By PAUL A. BARRA
COLUMBIA – Ron Kaz heard the good news while he was sitting in traffic on the interstate from Charleston. He came to the death penalty prayer vigil anyway, because he wanted to finally enjoy one.
“Twenty-two times I’ve made this trip, and this is only the second time we’ve had a stay,” Kaz said. “I couldn’t resist coming to be with you folks and not have it be an incredibly depressing experience.”
Kaz and three dozen other people came in the evening of Oct. 28 to the St. Thomas More Center, the Catholic student chapel and center at the University of South Carolina, to pray for Richard Johnson. Johnson was convicted of killing a police officer 10 years ago and was supposed to die in the state’s electric chair on Oct. 29. The S.C. Supreme Court granted a stay of execution at the eleventh hour to study possible new testimony in his case. Many people, including the widow of the victim, have asked Gov. Jim Hodges for clemency, and one of the witnesses of the murder has changed her testimony and now claims that Johnson did not kill the highway patrolman. Her credibility has been challenged. The court will rule by Nov. 10 if a new trial is warranted.
Bruce L. Pearson, a Quaker and professor emeritus of linguistics at USC, is the president of the S.C. Coalition to Abolish the Death Penalty. He was pleased that the execution was at least postponed, but he said that Johnson’s possibly mistaken conviction was not the main reason for the vigil.
“For people of faith, the issue is not about innocence or guilt, but about right or wrong. We know that a wrong has been done. Do we want to compound it? Our position is that it’s wrong for the state to do the very thing it tells its citizens not to do,” Pearson said.
Pearson said that he once thought that the death penalty would be abolished in South Carolina by 1990. He has not given up hope and expects that the state will “catch up” with most of the civilized world and do away with capital punishment soon. He has had a patron in his struggle in the former prelate of Charleston, Bishop David B. Thompson. He may have another one entering the fray.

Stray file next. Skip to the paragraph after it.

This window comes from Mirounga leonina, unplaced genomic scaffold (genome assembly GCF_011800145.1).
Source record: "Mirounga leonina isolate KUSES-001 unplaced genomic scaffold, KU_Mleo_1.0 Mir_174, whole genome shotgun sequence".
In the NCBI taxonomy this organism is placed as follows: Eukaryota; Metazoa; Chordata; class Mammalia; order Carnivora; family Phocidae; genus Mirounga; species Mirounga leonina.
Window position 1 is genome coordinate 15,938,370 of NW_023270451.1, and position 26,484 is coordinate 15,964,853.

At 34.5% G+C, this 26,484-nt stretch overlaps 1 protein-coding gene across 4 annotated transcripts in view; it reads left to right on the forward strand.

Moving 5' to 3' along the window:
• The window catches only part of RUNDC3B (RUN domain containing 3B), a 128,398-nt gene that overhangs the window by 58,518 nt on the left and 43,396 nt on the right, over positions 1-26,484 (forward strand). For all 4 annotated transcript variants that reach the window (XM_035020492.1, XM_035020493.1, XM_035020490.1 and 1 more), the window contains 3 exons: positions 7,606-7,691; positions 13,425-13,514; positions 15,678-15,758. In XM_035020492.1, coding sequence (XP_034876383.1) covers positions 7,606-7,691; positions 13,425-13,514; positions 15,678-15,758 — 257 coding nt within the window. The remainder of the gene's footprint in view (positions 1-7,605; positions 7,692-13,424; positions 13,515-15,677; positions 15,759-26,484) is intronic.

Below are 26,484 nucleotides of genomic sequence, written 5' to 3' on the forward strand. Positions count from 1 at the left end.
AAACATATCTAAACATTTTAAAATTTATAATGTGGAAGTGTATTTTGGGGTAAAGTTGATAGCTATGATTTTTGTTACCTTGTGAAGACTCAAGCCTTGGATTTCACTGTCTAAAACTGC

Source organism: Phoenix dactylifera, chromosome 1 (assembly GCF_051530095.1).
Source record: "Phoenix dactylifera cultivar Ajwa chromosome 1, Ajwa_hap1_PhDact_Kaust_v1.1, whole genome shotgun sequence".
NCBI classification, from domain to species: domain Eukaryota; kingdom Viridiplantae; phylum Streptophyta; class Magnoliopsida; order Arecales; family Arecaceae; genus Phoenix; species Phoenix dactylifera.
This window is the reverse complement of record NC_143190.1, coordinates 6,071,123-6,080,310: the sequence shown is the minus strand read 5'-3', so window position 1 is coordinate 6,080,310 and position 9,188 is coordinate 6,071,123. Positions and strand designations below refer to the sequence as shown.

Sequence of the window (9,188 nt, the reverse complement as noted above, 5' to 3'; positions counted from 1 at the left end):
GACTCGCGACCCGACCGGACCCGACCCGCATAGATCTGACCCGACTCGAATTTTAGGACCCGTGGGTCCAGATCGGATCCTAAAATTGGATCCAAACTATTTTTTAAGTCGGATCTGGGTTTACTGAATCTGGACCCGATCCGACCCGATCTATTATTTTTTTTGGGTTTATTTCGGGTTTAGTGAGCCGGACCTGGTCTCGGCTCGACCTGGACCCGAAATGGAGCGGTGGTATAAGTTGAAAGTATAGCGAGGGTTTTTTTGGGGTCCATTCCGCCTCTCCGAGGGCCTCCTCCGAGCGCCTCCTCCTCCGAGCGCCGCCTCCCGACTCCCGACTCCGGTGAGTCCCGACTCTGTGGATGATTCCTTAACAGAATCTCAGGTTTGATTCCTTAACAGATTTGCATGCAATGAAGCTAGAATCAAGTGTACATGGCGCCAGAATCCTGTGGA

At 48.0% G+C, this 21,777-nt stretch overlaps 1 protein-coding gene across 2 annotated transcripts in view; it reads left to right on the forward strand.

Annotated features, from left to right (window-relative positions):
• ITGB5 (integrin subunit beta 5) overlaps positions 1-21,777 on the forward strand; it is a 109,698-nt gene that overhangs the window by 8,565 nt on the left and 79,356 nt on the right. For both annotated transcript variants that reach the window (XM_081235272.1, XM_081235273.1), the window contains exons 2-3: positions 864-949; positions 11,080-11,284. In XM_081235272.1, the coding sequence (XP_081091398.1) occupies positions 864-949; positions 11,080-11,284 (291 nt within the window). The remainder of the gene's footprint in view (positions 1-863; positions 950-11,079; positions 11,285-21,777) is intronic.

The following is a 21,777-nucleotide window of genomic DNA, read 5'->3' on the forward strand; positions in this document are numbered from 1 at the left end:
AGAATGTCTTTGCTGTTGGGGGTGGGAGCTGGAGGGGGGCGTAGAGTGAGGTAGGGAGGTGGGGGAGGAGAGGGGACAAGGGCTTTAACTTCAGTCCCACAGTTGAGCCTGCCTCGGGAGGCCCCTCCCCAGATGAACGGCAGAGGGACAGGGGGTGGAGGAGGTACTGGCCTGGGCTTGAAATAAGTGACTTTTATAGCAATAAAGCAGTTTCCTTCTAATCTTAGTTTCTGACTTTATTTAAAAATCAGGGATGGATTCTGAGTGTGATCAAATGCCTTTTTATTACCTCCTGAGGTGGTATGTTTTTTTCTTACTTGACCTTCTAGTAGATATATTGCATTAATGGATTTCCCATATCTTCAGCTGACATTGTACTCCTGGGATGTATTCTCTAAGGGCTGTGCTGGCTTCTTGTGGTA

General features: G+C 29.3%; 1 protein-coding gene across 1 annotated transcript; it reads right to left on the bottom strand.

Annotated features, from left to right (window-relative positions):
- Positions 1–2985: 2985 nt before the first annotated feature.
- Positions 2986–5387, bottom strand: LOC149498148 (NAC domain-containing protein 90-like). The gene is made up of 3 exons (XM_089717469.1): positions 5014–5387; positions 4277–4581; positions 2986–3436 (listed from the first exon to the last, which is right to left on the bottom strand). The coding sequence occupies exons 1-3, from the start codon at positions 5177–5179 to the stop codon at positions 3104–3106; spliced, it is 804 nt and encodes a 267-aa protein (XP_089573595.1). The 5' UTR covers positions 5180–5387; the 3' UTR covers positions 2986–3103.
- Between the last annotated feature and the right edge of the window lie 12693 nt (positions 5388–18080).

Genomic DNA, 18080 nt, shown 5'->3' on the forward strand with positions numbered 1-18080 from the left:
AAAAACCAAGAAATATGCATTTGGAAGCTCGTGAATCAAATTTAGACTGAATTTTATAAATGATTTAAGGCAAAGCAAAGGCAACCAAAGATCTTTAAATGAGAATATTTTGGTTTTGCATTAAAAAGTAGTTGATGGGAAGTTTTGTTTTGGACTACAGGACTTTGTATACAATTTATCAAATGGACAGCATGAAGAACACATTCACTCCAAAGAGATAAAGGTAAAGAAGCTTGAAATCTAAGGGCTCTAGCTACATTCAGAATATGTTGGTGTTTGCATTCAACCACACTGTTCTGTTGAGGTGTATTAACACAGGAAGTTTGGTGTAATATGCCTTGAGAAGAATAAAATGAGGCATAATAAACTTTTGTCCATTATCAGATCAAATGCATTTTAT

Father Andrew Vollkommer, pastor of Our Lady of the Lake in Chapin, said that the 12th ordinary of Charleston, the newly installed Bishop Robert Baker, was a death penalty activist as a parish priest and told him that he intended to become active in his new see.
“He was very instrumental in ministering to men on Death Row in Florida, even witnessing many executions in that capacity. Our movement has a great ally in our bishop … he will be a great voice on behalf of those condemned to die,” Father Vollkommer said.
Other voices were from decidedly different quarters. Seven students from Presbyterian College came to the vigil, as did Dominican Sisters Pat Keating and Joan Looney. Capital punishment activist Connie Nash came from North Carolina to support the prayer vigil.
Father Timothy Lijewski, the Catholic chaplain at USC, led the service. In his homily he spoke of the hope of the congregation “that the government would be a model for us.” He said that death penalty abolitionists were prophets for protesting the violence of the state that begets violence. And he spoke of the question that seemed centered in the minds of the vigil participants: “How can we model to our society the love and mercy of our God?”
The protesters at Thursday night’s vigil decided that prayer and the candlelight vigil at the governor’s mansion (cancelled because of the judicial stay) create that kind of modeling. They also think that the psalm they sung, “Be merciful, O Lord,” is the appropriate response to capital convictions.
More mercy is still needed, however. While the decision about Johnson’s life is still to be determined, the S.C. Department of Corrections has scheduled another execution for Nov. 12.